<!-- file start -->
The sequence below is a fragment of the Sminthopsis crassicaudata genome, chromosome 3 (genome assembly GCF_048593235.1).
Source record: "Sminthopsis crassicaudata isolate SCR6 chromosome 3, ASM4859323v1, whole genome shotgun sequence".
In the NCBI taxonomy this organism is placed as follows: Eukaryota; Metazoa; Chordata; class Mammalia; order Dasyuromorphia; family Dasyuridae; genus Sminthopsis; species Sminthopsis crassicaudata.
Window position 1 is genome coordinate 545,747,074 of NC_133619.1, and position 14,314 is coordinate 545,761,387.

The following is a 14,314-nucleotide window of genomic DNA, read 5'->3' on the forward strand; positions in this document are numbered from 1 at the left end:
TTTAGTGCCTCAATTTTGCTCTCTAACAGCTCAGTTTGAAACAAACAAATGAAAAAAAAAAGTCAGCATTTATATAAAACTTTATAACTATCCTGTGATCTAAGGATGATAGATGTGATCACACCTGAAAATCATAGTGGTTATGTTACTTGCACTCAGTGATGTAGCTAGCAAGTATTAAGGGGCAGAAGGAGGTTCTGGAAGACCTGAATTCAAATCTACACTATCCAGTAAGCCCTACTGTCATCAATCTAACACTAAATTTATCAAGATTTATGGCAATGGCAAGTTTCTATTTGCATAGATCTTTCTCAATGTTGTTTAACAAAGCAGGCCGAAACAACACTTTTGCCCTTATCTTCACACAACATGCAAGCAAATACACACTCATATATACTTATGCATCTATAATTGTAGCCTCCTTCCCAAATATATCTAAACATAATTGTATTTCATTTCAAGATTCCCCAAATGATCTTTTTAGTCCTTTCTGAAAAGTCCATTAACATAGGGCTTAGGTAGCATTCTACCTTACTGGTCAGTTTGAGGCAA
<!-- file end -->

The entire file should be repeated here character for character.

The sequence below is a fragment of the Sminthopsis crassicaudata genome, chromosome 3 (genome assembly GCF_048593235.1).
Source record: "Sminthopsis crassicaudata isolate SCR6 chromosome 3, ASM4859323v1, whole genome shotgun sequence".
In the NCBI taxonomy this organism is placed as follows: Eukaryota; Metazoa; Chordata; class Mammalia; order Dasyuromorphia; family Dasyuridae; genus Sminthopsis; species Sminthopsis crassicaudata.
Window position 1 is genome coordinate 545,747,074 of NC_133619.1, and position 14,314 is coordinate 545,761,387.

The following is a 14,314-nucleotide window of genomic DNA, read 5'->3' on the forward strand; positions in this document are numbered from 1 at the left end:
TTTAGTGCCTCAATTTTGCTCTCTAACAGCTCAGTTTGAAACAAACAAATGAAAAAAAAAAGTCAGCATTTATATAAAACTTTATAACTATCCTGTGATCTAAGGATGATAGATGTGATCACACCTGAAAATCATAGTGGTTATGTTACTTGCACTCAGTGATGTAGCTAGCAAGTATTAAGGGGCAGAAGGAGGTTCTGGAAGACCTGAATTCAAATCTACACTATCCAGTAAGCCCTACTGTCATCAATCTAACACTAAATTTATCAAGATTTATGGCAATGGCAAGTTTCTATTTGCATAGATCTTTCTCAATGTTGTTTAACAAAGCAGGCCGAAACAACACTTTTGCCCTTATCTTCACACAACATGCAAGCAAATACACACTCATATATACTTATGCATCTATAATTGTAGCCTCCTTCCCAAATATATCTAAACATAATTGTATTTCATTTCAAGATTCCCCAAATGATCTTTTTAGTCCTTTCTGAAAAGTCCATTAACATAGGGCTTAGGTAGCATTCTACCTTACTGGTCAGTTTGAGGCAA